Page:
Reading and literacy
At The St Leonards Academy, significant emphasis is placed on reading and literacy. We believe that confidence in reading and high levels of literacy have a direct impact on student outcomes. The ability to read is a ‘right’ that allows students to access their learning across the curriculum.
When students arrive at The St Leonards Academy in Year 7, MidYIS testing is completed. The combination of the results of this testing alongside Key Stage 2 SAT scores, allows us to evaluate the ‘reading’ ability of the cohort. This information is used to ensure that students are put in the correct pathway, ensuring that the correct level of support with reading and literacy is put in place.
Students in Pathways L and A do not study a language. Instead, they have additional ‘literacy’ lessons. These are built around the reading of a literature based text. Across the lessons both key reading skills are developed and revised, as well as extended writing skills. The aim here is to improve access to the whole curriculum. The texts studied are modern texts that contain engaging content relevant to issues in today's society that many young people can relate to. The content of these texts link to a range of subjects across many faculties. This allows students to connect their learning to the rest of the curriculum.
English and literacy
In English lessons, at all Key Stages, there is a high emphasis placed on reading and literacy. All lessons include lesson starters that have a literacy focus. Extended reading and writing feature in all schemes of work and reading aloud is encouraged.
All students in Years 7 and 8 are expected to have their own reading book and to read independently. They are all enrolled on the Accelerated Reader scheme and they are supported by their English teacher. Also, they have timetabled ‘reading’ lessons where they can access the Academy library, read independently and complete AR quizzes to demonstrate their comprehension and inference skills. Teachers monitor the progress of their students and challenge them to move up the AR reading levels.
For those students who join the academy with a ‘reading’ score below 98, ‘Sound Training’ is put in place. This focuses on ‘phonetics’ and is proven to accelerate their reading age by up to two years in the space of six weeks. Students are pre-tested by an English teacher and re-tested after the intervention to evaluate the progress made. For the weakest readers (those with a ‘reading’ score below 80’), an additional intervention is put in place with small group (4-5 students) work directly with a member of the learning support department. In addition to this, we have our least confident readers working with ‘Honey’ the dog.
Finally, the whole of the English department are working to support and improve oracy amongst our students. The project aims to improve the way that students articulate and explain their ideas. Again, this is built in to schemes of work across all key stages.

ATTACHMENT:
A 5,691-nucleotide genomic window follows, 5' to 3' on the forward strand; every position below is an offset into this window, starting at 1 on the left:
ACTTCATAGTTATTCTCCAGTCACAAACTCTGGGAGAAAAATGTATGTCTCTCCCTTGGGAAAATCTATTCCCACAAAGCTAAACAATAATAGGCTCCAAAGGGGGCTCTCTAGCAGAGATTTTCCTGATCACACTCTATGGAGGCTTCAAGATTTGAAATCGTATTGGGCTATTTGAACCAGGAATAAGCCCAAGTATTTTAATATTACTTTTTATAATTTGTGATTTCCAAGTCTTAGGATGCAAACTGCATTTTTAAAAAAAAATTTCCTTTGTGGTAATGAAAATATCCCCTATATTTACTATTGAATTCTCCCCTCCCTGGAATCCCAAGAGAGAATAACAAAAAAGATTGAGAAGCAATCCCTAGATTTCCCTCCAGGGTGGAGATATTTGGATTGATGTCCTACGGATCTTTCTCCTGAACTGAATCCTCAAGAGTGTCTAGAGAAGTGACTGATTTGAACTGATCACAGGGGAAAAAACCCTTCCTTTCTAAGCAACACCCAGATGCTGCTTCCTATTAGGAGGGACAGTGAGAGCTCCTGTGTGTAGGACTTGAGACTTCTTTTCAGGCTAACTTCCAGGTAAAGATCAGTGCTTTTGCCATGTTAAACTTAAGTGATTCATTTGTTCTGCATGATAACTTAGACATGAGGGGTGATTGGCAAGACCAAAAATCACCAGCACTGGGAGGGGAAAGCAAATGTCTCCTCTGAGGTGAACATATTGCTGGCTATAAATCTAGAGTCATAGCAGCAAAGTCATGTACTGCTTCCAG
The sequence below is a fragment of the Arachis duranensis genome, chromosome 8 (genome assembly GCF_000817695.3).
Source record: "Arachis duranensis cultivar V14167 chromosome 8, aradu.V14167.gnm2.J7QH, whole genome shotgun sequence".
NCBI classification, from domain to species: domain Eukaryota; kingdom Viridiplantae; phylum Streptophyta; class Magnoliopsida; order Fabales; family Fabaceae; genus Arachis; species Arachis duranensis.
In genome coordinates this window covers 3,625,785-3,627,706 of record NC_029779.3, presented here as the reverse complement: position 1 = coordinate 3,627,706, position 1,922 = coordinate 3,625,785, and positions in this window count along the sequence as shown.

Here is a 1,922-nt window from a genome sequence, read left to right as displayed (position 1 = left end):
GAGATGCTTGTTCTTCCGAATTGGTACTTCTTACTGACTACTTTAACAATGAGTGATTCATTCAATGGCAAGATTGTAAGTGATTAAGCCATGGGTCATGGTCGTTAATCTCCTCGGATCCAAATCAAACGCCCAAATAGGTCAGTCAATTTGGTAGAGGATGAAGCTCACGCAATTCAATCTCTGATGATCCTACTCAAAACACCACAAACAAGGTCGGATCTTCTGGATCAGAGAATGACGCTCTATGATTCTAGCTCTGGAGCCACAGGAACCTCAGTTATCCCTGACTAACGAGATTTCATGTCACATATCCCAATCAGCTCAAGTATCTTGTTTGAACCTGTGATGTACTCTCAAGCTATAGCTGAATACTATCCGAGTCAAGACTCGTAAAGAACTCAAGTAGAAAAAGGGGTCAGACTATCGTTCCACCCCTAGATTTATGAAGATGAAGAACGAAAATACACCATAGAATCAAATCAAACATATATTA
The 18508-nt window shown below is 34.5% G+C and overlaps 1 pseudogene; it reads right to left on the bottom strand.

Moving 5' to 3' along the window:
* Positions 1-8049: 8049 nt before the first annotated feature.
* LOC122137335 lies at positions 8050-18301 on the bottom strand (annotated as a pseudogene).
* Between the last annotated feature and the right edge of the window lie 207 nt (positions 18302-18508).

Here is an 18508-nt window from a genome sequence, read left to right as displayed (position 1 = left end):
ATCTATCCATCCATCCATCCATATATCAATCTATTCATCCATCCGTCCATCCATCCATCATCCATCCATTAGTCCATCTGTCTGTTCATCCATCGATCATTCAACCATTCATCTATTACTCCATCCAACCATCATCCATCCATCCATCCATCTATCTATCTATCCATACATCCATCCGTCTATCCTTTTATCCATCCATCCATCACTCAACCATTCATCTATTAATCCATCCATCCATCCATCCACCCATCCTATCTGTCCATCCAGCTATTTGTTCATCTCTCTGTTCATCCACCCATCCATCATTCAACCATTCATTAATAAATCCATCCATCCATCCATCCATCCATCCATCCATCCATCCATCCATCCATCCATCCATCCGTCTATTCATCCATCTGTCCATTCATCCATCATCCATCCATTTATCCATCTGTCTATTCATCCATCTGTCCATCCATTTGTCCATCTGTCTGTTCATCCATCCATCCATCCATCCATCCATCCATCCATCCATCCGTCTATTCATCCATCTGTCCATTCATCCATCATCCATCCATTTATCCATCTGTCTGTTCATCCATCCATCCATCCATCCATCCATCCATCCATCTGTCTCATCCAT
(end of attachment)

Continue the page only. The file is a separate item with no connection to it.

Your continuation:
Confidence in reading and high levels of literacy have a direct impact on student outcomes
All of our teachers are ‘teachers of literacy’ and emphasis on spelling and punctuation is evident across the curriculum.
There is a high emphasis placed on reading and literacy at all Key Stages
Across the curriculum
At TSLA, all teachers are considered to be ‘teachers of literacy’. As such, when marking work, it is the expectation that spellings and punctuation errors are addressed by the teacher and corrected by the student. Work scrutiny is used to hold staff to account and ensure that literacy is a feature of their marking.
There is a clear expectation that command words and tier 2/3 vocabulary is explicitly taught. This is evidenced in schemes of work and through learning reviews. The aim is to develop, over time, a confidence with exam literacy to enhance students’ performance across all of their subjects.
All teachers participate in delivering a ‘reading programme’ aimed at improving the ‘cultural capital’ of our students. Once per fortnight during Period 1, all students in the Academy read a challenging non-fiction text and complete a range of tasks aimed at improving their comprehension skills, as well as encouraging them to develop opinions on a diverse range of social, moral and culturally relevant topics. In addition to this, ‘Find and Fix Fridays’ are used to ensure that students learn to correct their spelling, punctuation and grammar, raising standards of written literacy.
Regular professional development has been put in place to help staff make literacy an integral part of their students’ learning. The practices and approaches to literacy across the curriculum are frequently reviewed to ensure that there is a direct impact on learning and engagement.